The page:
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MG Morgese, P Tucci, E Mhillaj, M Bove, S Schiavone, L Trabace and V Cuomo
Recent evidence pointed out that the prevalence of depression has reached epidemic proportions in last decades. This increase has been linked to many environmental factors, among these the influence of dietary factors has gained great attention. In particular, it has been reported that low n-3 polyunsaturated fatty acid (n-3 PUFA) intake in diet is correlated to the development of depressive and anxiety-like symptoms. Furthermore, maternal malnutrition is a widely accepted risk factor for developing mental illness in later adulthood; among others, depression has been strongly associated to this event. On the other hand, we have previously found that acute intracerebral injection of the soluble beta amyloid 1-42 (Aβ1-42) peptide induces a depressive-like behavior in rats, associated to altered hypothalamic-pituitary-adrenal (HPA) axis activation and reduced cortical serotonin and neurotrophin levels. The aim of the present work was to study the effect of pre- and post-natal (5 weeks post-weaning) exposure to diets differently enriched in n-3, n-6, as well as n-6/n-3 PUFA balanced, on immobility time displayed on the forced swimming test (FST), along with neuroendocrine quantification in offspring rats. Results showed that n-6 PUFA-enriched diet increased depressive- and anxiety-like behaviors, as shown by the elevation in the immobility time in the FST test and self-grooming in the open field test. Those effects were accompanied by reduced cortical serotonin, high plasmatic corticosterone and hypothalamic corticotropin-releasing factor levels. Finally, enhanced plasmatic Aβ1-42 levels after n-6 PUFA diet and reduced plasmatic Aβ1-42 levels after n-3 PUFA were found. Taken together, our data indicate that Aβ1-42 might be crucially involved in behavioral alterations found after n-6 rich PUFA diet and strongly endorse the protective role of n-3 and the detrimental effect of improper n-6 PUFA diet consumption.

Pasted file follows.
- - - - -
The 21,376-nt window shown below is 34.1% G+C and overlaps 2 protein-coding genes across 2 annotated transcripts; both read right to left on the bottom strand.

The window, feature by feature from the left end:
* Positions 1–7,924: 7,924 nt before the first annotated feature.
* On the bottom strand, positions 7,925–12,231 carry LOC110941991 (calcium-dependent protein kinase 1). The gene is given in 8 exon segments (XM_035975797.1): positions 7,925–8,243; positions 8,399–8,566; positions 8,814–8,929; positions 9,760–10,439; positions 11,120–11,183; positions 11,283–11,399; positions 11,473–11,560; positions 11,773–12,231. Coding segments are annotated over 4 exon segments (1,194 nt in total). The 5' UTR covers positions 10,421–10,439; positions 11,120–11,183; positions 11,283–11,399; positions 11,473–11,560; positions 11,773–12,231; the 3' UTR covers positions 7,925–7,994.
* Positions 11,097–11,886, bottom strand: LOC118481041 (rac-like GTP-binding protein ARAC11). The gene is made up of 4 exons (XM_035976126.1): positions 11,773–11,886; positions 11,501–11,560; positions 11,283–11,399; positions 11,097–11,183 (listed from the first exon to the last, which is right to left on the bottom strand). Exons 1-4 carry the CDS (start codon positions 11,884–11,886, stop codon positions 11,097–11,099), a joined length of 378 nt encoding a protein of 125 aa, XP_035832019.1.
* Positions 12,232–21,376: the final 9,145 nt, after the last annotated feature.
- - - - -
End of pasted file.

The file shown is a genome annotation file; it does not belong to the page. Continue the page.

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Polyunsaturated fat, Obesity, Polyunsaturated fatty acid, Fatty acid, Eicosapentaenoic acid, Psychology, Essential fatty acid, Nutrition
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